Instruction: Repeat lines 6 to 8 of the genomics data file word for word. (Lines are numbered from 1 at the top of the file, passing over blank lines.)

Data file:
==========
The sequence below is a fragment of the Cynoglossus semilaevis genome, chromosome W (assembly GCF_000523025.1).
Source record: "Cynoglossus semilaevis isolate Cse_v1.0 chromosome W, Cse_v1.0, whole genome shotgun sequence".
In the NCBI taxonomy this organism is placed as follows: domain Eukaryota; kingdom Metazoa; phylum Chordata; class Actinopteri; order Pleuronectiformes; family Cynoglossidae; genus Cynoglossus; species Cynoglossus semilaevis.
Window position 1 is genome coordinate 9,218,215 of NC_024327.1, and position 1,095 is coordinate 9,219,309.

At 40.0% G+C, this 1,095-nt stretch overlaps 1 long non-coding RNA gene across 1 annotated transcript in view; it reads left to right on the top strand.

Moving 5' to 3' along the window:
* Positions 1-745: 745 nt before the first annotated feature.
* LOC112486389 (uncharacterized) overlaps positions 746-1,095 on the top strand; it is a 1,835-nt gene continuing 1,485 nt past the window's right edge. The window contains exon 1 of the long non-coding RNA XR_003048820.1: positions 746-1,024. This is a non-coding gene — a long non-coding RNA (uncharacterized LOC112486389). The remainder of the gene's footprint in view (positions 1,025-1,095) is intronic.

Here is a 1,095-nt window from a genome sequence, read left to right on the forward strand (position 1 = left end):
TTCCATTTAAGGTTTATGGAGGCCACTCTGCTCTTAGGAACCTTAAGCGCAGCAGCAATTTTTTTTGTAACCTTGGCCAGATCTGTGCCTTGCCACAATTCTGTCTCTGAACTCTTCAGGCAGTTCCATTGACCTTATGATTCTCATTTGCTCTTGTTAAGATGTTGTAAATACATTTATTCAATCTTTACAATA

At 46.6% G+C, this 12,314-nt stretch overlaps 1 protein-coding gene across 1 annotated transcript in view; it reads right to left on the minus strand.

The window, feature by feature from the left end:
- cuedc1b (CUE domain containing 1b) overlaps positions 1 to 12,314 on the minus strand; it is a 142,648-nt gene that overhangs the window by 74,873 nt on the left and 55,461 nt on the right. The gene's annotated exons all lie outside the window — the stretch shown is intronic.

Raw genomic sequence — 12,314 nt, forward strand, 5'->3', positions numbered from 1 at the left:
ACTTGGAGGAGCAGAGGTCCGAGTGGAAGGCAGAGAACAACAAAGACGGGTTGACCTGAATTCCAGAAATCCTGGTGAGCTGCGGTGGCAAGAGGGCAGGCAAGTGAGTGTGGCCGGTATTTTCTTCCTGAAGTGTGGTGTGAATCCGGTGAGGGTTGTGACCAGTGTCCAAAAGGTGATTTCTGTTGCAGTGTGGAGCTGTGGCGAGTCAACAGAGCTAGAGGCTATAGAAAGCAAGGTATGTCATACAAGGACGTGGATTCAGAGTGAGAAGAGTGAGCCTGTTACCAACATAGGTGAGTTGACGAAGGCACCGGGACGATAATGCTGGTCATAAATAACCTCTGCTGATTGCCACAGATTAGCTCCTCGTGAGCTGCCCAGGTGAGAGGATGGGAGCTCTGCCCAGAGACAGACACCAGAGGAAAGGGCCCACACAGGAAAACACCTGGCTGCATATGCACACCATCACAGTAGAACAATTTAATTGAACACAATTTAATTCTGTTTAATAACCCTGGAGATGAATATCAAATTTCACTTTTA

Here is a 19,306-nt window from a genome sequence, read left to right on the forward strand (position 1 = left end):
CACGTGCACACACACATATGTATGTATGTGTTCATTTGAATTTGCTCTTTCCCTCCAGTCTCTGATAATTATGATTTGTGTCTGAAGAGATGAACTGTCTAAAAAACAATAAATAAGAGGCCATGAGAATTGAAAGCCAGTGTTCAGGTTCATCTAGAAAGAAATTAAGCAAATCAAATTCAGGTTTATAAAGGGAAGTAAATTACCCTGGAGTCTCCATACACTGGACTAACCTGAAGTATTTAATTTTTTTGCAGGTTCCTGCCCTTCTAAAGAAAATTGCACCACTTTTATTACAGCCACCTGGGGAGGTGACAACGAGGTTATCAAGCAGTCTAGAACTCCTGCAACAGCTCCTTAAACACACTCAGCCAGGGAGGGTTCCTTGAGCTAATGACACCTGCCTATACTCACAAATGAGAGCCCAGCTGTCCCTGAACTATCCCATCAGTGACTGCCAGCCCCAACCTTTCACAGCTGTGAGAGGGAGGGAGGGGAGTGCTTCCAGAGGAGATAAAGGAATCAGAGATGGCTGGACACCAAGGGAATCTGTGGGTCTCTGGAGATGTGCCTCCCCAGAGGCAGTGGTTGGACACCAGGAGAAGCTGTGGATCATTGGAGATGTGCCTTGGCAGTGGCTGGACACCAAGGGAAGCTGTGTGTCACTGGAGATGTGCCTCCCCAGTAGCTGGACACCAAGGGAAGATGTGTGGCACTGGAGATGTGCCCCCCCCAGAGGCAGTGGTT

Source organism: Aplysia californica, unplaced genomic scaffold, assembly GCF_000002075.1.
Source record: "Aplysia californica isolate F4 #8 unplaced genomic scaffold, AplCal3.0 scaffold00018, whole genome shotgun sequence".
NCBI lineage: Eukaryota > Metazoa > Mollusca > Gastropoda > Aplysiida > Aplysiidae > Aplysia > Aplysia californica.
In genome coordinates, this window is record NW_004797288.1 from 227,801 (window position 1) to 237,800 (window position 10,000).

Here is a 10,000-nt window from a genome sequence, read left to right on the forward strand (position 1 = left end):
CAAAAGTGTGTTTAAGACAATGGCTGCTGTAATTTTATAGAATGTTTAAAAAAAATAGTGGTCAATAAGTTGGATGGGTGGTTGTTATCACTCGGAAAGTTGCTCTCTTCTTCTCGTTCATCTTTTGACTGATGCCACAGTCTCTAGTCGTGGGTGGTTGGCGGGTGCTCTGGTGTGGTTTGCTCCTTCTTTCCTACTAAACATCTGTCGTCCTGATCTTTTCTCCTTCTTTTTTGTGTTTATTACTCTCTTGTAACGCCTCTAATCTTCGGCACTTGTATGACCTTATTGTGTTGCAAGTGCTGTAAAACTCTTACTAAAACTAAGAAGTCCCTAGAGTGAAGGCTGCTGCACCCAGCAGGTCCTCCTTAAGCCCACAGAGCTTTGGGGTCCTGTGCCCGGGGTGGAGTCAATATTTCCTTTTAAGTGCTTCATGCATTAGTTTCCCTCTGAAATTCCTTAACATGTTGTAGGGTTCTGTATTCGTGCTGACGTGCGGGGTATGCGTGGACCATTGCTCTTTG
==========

Moving 5' to 3' along the window:
* Positions 1-745: 745 nt before the first annotated feature.
* LOC112486389 (uncharacterized) overlaps positions 746-1,095 on the top strand; it is a 1,835-nt gene continuing 1,485 nt past the window's right edge. The window contains exon 1 of the long non-coding RNA XR_003048820.1: positions 746-1,024. This is a non-coding gene — a long non-coding RNA (uncharacterized LOC112486389). The remainder of the gene's footprint in view (positions 1,025-1,095) is intronic.